Yip, happened just happened to me yesterday. Had a last pet in the morning for an elderly, pure white deaf pit bull. I was distracted wondering if I would have a repeat of “hiding in plain sight” pet, I’d experienced earlier in the week. It’s where when you enter the client’s house and the pet is not in usual places. Finally found him in the laundry room, where in the 8 years been sitting for him, he’s never hung out there. Once rush of relief at finding him was over and had fed, gave him his pills, some treats and a good rear end scratch, was heading to my car, noticed I had not pocketed my EDC. Holy sh*t, what the h*ll? Oh right, remembered, had left it on my laptop, by my fanny pack, usually pocket the handgun, then strap on fanny pack. But in this case I had already put the pack on, last thing I do before heading out. Tried to tell myself, not a big deal, is a really nice upscale neighborhood. But although violent crime is down, crazy is still around, especially of the road rage flavor, reason I initially got a CHL in the first place. Got home and slipped handgun into my pocket. All was right in my world again. Here is the lesson I learned, keep to your routine, it’s called a routine for a reason!

  8. avatar Julio says:

    A lot of anti-gunners assume that we carry out of fear. On the contrary, I feel “safer” when carrying (or at least confident in my ability to protect myself, my family, & possibly others).

    1. avatar Cliff H says:

      I believe the correct term is “less afeared”.

    2. avatar MeRp says:

      To play devil’s advocate here: if you feel safer (or less ‘afeard’) while carrying, doesn’t that imply that you feel less safe (or more ‘afeard’) while not carrying? If so, then you are carrying to relieve a sense of fear; ie you are carrying because you’re afraid.

      Don’t get me wrong; I see the practical, real world, reasons for having actual concern (fear) that something could go wrong. However, your counter doesn’t actually counter the argument that you are replying to.

      I think a better reply would be: “You’re right; I’m afraid that any given day could be one of those rare ‘bad days’ where someone attempts violence against me, and I want to be prepared for that eventuality. Having a gun is one aspect of that preparedness.”

      1. avatar John F Willis says:

        I keep a fully charged fire extinguisher, in good maintenance and readily accessible, in my house. Do I live in fear of my house catching fire? No, but if it does, I know I don’t have to worry about not having a fire extinguisher to put it out…Make sense? Now, If I carried a fire extinguisher around town with me, just incase I suddenly burst into flames and need to be extinguished, well, that’d just be silly. I carry a firearm around town with me because I know there are bad people who think and calculate about harming others. I’m smart enough to know that I am one of those “others” that they may want to harm. A firearm offers me a way to resist with as equal, or greater force (Depending on efficiency) as his, and NOT become a “statistic”…so yes, there is a certain comforting feeling about that. Wouldn’t you agree? Luck (and life) favor the prepared.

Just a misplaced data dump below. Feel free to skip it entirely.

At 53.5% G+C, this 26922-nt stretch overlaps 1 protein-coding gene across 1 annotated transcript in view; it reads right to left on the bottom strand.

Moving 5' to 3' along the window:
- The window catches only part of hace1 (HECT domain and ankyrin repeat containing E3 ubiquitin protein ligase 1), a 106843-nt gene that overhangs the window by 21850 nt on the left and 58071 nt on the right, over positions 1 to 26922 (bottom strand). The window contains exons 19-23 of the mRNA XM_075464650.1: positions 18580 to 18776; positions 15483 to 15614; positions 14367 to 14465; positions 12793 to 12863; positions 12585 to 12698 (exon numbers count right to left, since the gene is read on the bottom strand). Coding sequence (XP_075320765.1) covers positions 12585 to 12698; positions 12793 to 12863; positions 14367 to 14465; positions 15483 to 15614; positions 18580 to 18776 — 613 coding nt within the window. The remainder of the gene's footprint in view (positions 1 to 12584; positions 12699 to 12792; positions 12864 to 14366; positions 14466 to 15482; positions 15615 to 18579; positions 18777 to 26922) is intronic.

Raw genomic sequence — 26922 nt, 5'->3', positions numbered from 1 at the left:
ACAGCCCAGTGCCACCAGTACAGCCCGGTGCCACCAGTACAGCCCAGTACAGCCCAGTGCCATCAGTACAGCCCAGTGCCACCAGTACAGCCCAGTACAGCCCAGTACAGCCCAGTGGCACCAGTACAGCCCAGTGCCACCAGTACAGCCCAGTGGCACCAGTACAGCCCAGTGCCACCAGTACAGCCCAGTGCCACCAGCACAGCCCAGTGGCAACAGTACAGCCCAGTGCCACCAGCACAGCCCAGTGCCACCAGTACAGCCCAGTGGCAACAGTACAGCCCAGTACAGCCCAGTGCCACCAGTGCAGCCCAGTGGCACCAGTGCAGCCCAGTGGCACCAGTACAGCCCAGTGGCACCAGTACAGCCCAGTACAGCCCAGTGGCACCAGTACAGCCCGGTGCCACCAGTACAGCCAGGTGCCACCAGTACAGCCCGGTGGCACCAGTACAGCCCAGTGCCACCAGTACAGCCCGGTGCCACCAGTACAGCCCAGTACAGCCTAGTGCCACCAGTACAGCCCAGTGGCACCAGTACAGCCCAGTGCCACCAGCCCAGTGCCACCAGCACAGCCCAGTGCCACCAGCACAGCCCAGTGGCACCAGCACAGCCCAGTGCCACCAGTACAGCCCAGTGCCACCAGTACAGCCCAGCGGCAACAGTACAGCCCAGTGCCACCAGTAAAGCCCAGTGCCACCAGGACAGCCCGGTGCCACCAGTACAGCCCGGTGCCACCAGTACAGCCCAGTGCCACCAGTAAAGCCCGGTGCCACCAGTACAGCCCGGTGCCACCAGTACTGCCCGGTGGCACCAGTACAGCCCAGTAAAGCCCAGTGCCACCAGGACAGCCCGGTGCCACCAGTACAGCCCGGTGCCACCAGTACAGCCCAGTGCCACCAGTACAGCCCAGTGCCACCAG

9. avatar jandrews says:

    I first began carrying in NC where concealment requires a permit but open carry does not. Thus I OC’d for a couple months before acquiring my CHP.

    Im glad it happened this way – I now live in AZ but I carry both open or concealed depending on circumstance and feel comfortable with either. #1 never really applied to me, but the other two are spot on.

  10. avatar Brian says:

    Concealed carrying makes me play “Where’s Waldo”, or more like “Where’s Walther”. I find myself scanning other people for telltale bulges and outlines in shirts, pants, ankles. Not staring, just quick glances. Here’s the surprise. What I notice most is how strange it feels to do that kind of scan, and realize I never looked that way for clothes anomalies before. Doubt anyone who doesn’t carry is looking. So unless it is very obvious, like uncovered or fell to the floor, no one is noticing. Probably texting or thinking about their next text.

    1. avatar OODAloop says:

      My kids have been very good at this sort of game. Mostly I assume it’s because their peepers have been (until recently) at about the same height as an adult male’s waist. We make a game out of spotting concealed carriers and finding all the entrances/exits in the buildings we’re in.

  11. avatar miforest says:

    Good article. I overcame my fear of public speaking with practice. I highly recommend it . once you get over the fear it can be fun.